the manta-fins produce a counter torque (outboard rolling moment, counter of the vehicles turn) that works to negate the de-stabilizing inboard torque produced by the SEAVIEW's sail and 'V' shaped 'Cadillac' fins at the stern. The manta-fins contribute to the dynamic roll stability of the SEAVIEW in a tight turn. As the submarines angle of attack about the yaw (turning) axis increases, and starts to 'skid' into a turn, a situation occurs at the manta-fin tips (those tips well below the vehicles longitudinal center of rotation) where the inboard manta-fin tip begins to generate an upward moment (force) and the outboard manta-fin tip produces a downward moment. These two forces induce a torsional moment that works to right the boat in the turn; the manta-fins improve the boats roll stability dynamically in a turn.
The significant maneuverability problems with this boat occur as a consequence of a turn while submerged. Sea-trails taught me to 'ease' the SEAVIEW into high speed submerged turns. To put the rudder hard over while running at any significant speed rolls the boat into an uncontrollable dive to the bottom. (American LOS ANGELES class attack submarines have the same problem). Other than that, and the SEAVIEW's woefully poor backing down ability, it handles pretty much like any other r/c submarine.
The only vice I can lay at the feet (fins) of the manta-fins is that they work to de-stabilize the boat in the pitch plane and contribute a great deal of flow and wave-making drag. The fix was to install permanent vanes within each propulsion nozzle, their job to direct the exhausted water upward, countering the pitching moment at the bow. In water tests verified that the fixed vanes countered the bow induced pitching problem throughout the SEAVIEW's speed regime, net angle change as a consequence of submerged speed was zero. Mission accomplished!
But, keep in mind that the two pitching forces (shape of the hull forward, the fixed vanes in the nozzles aft) are directed down; the net force on the vehicle is a downward one. However, this downward force acting on the submerged submarine is of low magnitude and is easily countered by operating the boat at a slight up-angle or simply by cranking in a bit of 'rise' on the sailplanes.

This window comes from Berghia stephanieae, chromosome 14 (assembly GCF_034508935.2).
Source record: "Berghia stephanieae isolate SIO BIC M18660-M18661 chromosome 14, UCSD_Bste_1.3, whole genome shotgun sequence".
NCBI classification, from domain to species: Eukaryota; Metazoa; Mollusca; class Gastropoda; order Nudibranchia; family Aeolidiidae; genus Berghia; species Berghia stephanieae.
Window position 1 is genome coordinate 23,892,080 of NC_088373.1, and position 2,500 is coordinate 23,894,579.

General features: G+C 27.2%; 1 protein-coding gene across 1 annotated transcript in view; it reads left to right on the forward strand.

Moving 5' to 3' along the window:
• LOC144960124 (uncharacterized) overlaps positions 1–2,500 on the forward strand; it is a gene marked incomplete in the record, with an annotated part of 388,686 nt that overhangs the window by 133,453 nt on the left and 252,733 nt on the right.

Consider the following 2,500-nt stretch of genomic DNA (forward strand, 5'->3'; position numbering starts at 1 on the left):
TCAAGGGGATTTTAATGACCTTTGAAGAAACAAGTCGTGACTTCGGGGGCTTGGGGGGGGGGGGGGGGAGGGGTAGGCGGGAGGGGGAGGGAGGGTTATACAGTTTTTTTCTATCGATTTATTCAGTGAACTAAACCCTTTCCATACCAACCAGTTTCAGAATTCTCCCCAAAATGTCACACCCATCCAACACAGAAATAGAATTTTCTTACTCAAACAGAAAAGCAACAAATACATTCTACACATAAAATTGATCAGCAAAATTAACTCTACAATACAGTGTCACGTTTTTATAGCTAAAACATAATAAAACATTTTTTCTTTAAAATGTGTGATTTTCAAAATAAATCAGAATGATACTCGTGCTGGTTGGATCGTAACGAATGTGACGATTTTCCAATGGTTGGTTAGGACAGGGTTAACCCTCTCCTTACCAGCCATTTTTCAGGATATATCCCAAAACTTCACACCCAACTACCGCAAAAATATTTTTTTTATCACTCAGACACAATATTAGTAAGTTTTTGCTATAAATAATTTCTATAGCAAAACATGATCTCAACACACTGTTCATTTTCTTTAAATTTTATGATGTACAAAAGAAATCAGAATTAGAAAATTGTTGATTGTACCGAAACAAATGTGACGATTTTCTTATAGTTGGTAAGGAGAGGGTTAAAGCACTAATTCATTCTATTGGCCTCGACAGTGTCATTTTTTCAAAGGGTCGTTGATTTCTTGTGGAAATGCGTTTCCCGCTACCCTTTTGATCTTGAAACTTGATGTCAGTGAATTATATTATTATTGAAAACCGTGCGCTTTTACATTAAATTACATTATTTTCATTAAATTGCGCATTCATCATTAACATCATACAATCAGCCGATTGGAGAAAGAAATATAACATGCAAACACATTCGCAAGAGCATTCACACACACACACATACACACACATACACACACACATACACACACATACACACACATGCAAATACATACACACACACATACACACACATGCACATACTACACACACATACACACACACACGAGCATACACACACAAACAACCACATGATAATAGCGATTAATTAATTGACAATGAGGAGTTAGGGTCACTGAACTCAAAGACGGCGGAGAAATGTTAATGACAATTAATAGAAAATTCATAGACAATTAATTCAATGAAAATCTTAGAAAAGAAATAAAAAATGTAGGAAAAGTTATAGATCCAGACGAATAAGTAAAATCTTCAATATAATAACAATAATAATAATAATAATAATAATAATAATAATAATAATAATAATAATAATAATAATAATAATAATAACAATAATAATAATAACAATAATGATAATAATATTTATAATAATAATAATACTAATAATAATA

After installation of the fixed vanes in the nozzles depth control of the SEAVIEW became no more difficult than driving a 'traditional' type r/c submarine.
The SEAVIEW, as an r/c submarine, can be made to be dynamically stable in pitch and yaw as it travels submerged - without need of non-scale 'stabilizing' fins or control surfaces.
Nearly all modern American combat attack submarines employ a set of downward canted (anhedral) stabilizers at the stern (situated between the horizontal surfaces and lower rudder). Their primary function is to serve as foundations from which either evasion devices or towed cables are launched or streamed clear of the propeller/pump-jet disc. The secondary purpose of the stern mounted anhedral stabilizers is to generate a torsional force (created as the boat's angle of attack about the yaw axis increases) to counter the boats tendency to roll inboard in a turn. On a 'real' submarine this unwanted inboard rolling moment originates solely with the sail and a big reason that today's submarine sail structures are kept as short and low of area as possible. Sail structures are either well faired in to the hull (as practiced by the Russian 'Ruben' design bureau) or are so shaped as to limit the structures ability to produce lateral 'lift' at a high yaw angle of attack (American LOS ANGELELS class).
With the SEAVIEW we are cursed with three surfaces that produce a unified torsional moment in a turn: the large sail and two upward angled fins as the stern.
The rolling, and reduced turn rate experienced by the SEAVIEW underwater was observed and noted. Like any other type submarine I drive, I first work out the maximum underwater speed I can attain and still maintain depth control once the rudder is put hard over. Same test and observations as I work the horizontal control surfaced to maintain or change depth. The objective during these sea-trial activities is to determine the submarines 'performance envelop'. I determine the edges of that envelop and try not to exceed them during normal vehicle operation. Sea-trials are more than working out the mechanical bugs and trimming the boat, it is also that initial period of operation where you, the Driver, learn what you can and cannot do with the vehicle above and below the surface.
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